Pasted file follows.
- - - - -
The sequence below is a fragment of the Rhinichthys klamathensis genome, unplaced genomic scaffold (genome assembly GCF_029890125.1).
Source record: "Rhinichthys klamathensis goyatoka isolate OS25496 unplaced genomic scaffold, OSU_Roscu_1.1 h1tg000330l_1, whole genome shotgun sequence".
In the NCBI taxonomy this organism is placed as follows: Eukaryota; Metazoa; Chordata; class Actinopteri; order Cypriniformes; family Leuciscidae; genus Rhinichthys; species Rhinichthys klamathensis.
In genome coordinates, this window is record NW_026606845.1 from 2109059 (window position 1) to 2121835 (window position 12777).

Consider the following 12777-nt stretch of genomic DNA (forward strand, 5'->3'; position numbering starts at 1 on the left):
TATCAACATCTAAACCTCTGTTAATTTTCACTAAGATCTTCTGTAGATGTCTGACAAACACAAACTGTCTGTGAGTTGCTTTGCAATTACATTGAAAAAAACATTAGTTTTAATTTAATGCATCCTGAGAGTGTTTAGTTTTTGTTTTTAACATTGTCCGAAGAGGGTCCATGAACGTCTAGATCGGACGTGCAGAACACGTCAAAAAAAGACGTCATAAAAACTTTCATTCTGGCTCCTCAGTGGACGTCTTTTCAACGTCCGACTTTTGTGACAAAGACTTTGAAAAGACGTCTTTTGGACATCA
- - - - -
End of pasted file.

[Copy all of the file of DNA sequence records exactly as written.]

The sequence below is a fragment of the Rhinichthys klamathensis genome, unplaced genomic scaffold (genome assembly GCF_029890125.1).
Source record: "Rhinichthys klamathensis goyatoka isolate OS25496 unplaced genomic scaffold, OSU_Roscu_1.1 h1tg000330l_1, whole genome shotgun sequence".
In the NCBI taxonomy this organism is placed as follows: Eukaryota; Metazoa; Chordata; class Actinopteri; order Cypriniformes; family Leuciscidae; genus Rhinichthys; species Rhinichthys klamathensis.
In genome coordinates, this window is record NW_026606845.1 from 2109059 (window position 1) to 2121835 (window position 12777).

Consider the following 12777-nt stretch of genomic DNA (forward strand, 5'->3'; position numbering starts at 1 on the left):
TATCAACATCTAAACCTCTGTTAATTTTCACTAAGATCTTCTGTAGATGTCTGACAAACACAAACTGTCTGTGAGTTGCTTTGCAATTACATTGAAAAAAACATTAGTTTTAATTTAATGCATCCTGAGAGTGTTTAGTTTTTGTTTTTAACATTGTCCGAAGAGGGTCCATGAACGTCTAGATCGGACGTGCAGAACACGTCAAAAAAAGACGTCATAAAAACTTTCATTCTGGCTCCTCAGTGGACGTCTTTTCAACGTCCGACTTTTGTGACAAAGACTTTGAAAAGACGTCTTTTGGACATCA